Anyway, while I love the ability to create renderings that help me and others get an idea of what the music should sound like, it’s more of a map than the territory – and I hope it always stays that way no matter how good it gets.
UPDATE, October 15, 2013: I’m watching this week’s episode as I write this. The music as written seems pretty much OK, except for it being mixed quite far forward in the overall mix. I don’t know another way to say that. It’s just really too loud. It doesn’t sound unrealistic, except for maybe too much reverb on the strings.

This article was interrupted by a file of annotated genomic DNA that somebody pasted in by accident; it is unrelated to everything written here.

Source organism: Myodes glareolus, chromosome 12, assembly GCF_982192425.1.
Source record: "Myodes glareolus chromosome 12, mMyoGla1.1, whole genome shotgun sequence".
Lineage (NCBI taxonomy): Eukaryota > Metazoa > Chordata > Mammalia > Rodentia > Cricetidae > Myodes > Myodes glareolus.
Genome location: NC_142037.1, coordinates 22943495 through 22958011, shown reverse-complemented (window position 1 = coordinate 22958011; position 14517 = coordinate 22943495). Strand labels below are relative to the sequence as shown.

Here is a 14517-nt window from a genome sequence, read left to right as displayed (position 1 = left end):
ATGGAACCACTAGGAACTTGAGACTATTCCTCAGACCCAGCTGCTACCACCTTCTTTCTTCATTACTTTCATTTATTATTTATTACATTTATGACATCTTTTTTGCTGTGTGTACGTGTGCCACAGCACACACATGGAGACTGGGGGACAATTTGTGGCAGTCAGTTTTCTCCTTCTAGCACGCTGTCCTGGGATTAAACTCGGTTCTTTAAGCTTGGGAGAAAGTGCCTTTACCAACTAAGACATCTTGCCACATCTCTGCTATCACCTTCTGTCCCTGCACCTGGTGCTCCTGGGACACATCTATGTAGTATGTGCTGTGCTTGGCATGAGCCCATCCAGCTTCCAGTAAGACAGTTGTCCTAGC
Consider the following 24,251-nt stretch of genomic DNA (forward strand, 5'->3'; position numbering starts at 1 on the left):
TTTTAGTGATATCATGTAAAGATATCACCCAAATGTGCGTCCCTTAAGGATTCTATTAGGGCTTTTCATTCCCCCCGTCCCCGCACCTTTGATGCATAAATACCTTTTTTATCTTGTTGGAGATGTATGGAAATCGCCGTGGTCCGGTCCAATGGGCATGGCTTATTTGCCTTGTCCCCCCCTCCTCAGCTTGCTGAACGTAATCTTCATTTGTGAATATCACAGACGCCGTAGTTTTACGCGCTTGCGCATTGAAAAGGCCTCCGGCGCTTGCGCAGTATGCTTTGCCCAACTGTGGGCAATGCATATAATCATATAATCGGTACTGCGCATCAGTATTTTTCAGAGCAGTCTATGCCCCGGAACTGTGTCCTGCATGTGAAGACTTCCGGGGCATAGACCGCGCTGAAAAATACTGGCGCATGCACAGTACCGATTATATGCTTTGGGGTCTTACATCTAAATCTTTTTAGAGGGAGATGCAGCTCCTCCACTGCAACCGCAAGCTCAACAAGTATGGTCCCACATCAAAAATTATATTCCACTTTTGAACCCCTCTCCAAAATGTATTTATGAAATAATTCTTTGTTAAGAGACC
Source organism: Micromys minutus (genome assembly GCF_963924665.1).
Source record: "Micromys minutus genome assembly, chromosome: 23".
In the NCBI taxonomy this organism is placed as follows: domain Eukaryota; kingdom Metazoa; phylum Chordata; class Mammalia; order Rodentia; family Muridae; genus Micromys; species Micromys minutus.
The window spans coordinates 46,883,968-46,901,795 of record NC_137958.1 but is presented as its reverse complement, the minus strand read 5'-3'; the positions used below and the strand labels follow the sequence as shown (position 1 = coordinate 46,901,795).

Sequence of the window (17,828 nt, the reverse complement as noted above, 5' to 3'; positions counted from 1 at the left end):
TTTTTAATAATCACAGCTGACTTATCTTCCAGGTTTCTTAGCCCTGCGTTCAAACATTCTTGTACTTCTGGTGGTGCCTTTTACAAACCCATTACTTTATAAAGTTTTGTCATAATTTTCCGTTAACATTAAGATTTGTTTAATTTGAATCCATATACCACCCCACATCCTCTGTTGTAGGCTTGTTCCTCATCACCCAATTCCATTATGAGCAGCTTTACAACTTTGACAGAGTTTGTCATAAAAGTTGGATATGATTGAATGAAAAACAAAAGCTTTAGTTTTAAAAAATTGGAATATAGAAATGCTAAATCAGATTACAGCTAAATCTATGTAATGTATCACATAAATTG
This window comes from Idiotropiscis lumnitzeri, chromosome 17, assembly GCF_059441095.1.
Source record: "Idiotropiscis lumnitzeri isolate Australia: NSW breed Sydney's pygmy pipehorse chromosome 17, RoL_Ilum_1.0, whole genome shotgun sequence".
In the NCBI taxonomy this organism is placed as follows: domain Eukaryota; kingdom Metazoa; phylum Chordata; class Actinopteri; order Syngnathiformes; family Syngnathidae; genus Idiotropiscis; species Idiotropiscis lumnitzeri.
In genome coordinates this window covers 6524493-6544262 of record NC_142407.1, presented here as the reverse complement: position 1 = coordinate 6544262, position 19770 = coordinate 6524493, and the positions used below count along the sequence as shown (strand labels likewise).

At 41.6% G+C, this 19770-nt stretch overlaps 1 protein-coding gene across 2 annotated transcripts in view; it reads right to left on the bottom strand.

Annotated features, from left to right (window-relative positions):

There is quite a difference in distance between the speakers and the listener in a movie theater and in a home theater. The soundtrack doesn’t have time to interact much with the room. I don’t know how (or if) that is taken into account in mixing films for the theater; after all, theaters are all different sizes and shapes. I guess I should study mixing for television and the theater before I get all crazy about this.
I have “Person of Interest” on right now. Mostly done with sampled and/or synthesized sounds, but it’s not that…it’s just mixed differently. It’s not nearly as intrusive.
This is a topic for another day, I think. It’s pretty far afield from the original topic of this post.